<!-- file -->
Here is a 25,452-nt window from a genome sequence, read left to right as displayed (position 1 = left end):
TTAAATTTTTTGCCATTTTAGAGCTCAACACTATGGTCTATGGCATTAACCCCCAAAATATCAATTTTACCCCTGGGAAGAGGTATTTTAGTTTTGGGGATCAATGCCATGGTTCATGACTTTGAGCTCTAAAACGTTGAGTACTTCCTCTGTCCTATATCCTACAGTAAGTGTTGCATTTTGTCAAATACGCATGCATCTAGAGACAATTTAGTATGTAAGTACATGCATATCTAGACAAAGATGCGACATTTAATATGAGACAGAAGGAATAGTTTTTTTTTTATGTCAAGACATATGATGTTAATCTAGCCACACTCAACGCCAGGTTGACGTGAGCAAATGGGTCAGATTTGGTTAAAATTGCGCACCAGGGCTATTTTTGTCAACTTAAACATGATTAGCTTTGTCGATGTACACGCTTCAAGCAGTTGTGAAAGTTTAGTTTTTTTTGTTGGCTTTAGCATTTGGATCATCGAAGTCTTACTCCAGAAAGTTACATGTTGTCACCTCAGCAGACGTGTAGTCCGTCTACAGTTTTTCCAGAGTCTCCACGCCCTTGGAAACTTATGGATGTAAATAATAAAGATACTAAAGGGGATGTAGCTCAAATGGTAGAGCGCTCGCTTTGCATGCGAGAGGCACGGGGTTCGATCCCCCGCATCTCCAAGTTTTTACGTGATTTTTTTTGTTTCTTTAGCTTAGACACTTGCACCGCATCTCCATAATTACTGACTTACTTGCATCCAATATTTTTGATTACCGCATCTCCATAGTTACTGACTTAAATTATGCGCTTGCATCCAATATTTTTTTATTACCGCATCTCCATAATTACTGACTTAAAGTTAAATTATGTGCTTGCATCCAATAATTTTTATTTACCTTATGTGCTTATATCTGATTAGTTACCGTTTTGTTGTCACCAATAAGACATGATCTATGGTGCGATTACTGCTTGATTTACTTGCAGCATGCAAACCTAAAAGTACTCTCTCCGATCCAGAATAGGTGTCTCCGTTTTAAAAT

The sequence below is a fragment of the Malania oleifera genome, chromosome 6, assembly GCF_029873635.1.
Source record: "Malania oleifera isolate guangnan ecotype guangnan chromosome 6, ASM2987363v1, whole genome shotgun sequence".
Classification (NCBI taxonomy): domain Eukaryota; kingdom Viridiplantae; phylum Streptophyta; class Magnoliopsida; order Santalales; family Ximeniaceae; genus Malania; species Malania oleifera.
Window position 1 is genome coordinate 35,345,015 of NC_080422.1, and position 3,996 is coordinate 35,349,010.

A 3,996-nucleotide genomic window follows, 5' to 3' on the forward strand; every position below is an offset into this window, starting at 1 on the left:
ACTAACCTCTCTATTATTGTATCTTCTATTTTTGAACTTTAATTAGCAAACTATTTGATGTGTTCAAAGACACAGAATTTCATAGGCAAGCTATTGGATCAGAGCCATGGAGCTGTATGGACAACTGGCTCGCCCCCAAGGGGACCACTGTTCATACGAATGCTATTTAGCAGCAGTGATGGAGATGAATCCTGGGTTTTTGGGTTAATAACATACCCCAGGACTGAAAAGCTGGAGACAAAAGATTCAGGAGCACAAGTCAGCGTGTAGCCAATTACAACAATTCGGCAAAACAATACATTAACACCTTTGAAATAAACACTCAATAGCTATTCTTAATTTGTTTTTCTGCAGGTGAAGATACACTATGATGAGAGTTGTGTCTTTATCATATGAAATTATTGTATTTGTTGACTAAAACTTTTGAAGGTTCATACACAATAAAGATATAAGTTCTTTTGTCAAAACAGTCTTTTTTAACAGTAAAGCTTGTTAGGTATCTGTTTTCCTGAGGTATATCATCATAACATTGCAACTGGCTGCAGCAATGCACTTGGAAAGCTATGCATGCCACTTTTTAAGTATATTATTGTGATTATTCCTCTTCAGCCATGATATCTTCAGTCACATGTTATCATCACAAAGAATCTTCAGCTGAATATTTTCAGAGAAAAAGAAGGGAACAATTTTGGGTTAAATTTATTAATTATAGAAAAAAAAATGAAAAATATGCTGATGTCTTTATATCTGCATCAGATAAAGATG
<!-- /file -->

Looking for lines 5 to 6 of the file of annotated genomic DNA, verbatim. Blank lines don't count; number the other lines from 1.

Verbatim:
Classification (NCBI taxonomy): domain Eukaryota; kingdom Viridiplantae; phylum Streptophyta; class Magnoliopsida; order Santalales; family Ximeniaceae; genus Malania; species Malania oleifera.
Window position 1 is genome coordinate 35,345,015 of NC_080422.1, and position 3,996 is coordinate 35,349,010.